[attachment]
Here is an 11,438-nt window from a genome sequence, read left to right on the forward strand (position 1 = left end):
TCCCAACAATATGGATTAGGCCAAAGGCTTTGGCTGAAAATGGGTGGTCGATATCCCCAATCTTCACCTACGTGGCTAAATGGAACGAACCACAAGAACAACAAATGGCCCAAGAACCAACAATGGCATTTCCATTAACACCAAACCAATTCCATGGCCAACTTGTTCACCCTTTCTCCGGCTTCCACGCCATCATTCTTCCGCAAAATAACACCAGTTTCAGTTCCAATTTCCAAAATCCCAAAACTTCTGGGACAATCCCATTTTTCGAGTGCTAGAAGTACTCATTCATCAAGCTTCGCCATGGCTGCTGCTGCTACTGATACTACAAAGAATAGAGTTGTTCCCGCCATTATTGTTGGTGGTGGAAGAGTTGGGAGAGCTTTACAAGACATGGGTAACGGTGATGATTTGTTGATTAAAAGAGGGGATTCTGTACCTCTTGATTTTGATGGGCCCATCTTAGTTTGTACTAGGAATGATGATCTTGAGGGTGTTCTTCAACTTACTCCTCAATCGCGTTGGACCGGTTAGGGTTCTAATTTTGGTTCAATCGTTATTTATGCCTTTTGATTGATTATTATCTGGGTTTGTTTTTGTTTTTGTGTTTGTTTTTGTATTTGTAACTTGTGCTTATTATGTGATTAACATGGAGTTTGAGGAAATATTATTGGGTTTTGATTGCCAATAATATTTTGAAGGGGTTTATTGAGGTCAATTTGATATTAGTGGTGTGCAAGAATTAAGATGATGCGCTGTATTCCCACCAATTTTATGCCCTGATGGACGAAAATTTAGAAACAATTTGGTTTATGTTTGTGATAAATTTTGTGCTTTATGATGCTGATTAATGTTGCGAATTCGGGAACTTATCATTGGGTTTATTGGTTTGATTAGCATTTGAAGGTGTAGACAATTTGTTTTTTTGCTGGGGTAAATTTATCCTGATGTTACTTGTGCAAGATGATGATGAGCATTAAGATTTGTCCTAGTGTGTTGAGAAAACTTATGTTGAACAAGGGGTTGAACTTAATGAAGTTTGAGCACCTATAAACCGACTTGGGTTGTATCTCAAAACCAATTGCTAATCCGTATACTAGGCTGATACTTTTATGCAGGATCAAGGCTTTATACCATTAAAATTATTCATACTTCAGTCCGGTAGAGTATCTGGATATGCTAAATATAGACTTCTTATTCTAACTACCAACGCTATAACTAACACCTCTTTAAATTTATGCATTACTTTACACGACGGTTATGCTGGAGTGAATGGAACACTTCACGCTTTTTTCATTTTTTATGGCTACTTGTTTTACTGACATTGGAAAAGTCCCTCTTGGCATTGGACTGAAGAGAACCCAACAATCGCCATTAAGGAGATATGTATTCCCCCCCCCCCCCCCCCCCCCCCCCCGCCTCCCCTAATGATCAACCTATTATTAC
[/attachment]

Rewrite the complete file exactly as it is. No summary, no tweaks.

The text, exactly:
Here is an 11,438-nt window from a genome sequence, read left to right on the forward strand (position 1 = left end):
TCCCAACAATATGGATTAGGCCAAAGGCTTTGGCTGAAAATGGGTGGTCGATATCCCCAATCTTCACCTACGTGGCTAAATGGAACGAACCACAAGAACAACAAATGGCCCAAGAACCAACAATGGCATTTCCATTAACACCAAACCAATTCCATGGCCAACTTGTTCACCCTTTCTCCGGCTTCCACGCCATCATTCTTCCGCAAAATAACACCAGTTTCAGTTCCAATTTCCAAAATCCCAAAACTTCTGGGACAATCCCATTTTTCGAGTGCTAGAAGTACTCATTCATCAAGCTTCGCCATGGCTGCTGCTGCTACTGATACTACAAAGAATAGAGTTGTTCCCGCCATTATTGTTGGTGGTGGAAGAGTTGGGAGAGCTTTACAAGACATGGGTAACGGTGATGATTTGTTGATTAAAAGAGGGGATTCTGTACCTCTTGATTTTGATGGGCCCATCTTAGTTTGTACTAGGAATGATGATCTTGAGGGTGTTCTTCAACTTACTCCTCAATCGCGTTGGACCGGTTAGGGTTCTAATTTTGGTTCAATCGTTATTTATGCCTTTTGATTGATTATTATCTGGGTTTGTTTTTGTTTTTGTGTTTGTTTTTGTATTTGTAACTTGTGCTTATTATGTGATTAACATGGAGTTTGAGGAAATATTATTGGGTTTTGATTGCCAATAATATTTTGAAGGGGTTTATTGAGGTCAATTTGATATTAGTGGTGTGCAAGAATTAAGATGATGCGCTGTATTCCCACCAATTTTATGCCCTGATGGACGAAAATTTAGAAACAATTTGGTTTATGTTTGTGATAAATTTTGTGCTTTATGATGCTGATTAATGTTGCGAATTCGGGAACTTATCATTGGGTTTATTGGTTTGATTAGCATTTGAAGGTGTAGACAATTTGTTTTTTTGCTGGGGTAAATTTATCCTGATGTTACTTGTGCAAGATGATGATGAGCATTAAGATTTGTCCTAGTGTGTTGAGAAAACTTATGTTGAACAAGGGGTTGAACTTAATGAAGTTTGAGCACCTATAAACCGACTTGGGTTGTATCTCAAAACCAATTGCTAATCCGTATACTAGGCTGATACTTTTATGCAGGATCAAGGCTTTATACCATTAAAATTATTCATACTTCAGTCCGGTAGAGTATCTGGATATGCTAAATATAGACTTCTTATTCTAACTACCAACGCTATAACTAACACCTCTTTAAATTTATGCATTACTTTACACGACGGTTATGCTGGAGTGAATGGAACACTTCACGCTTTTTTCATTTTTTATGGCTACTTGTTTTACTGACATTGGAAAAGTCCCTCTTGGCATTGGACTGAAGAGAACCCAACAATCGCCATTAAGGAGATATGTATTCCCCCCCCCCCCCCCCCCCCCCCCCCGCCTCCCCTAATGATCAACCTATTATTAC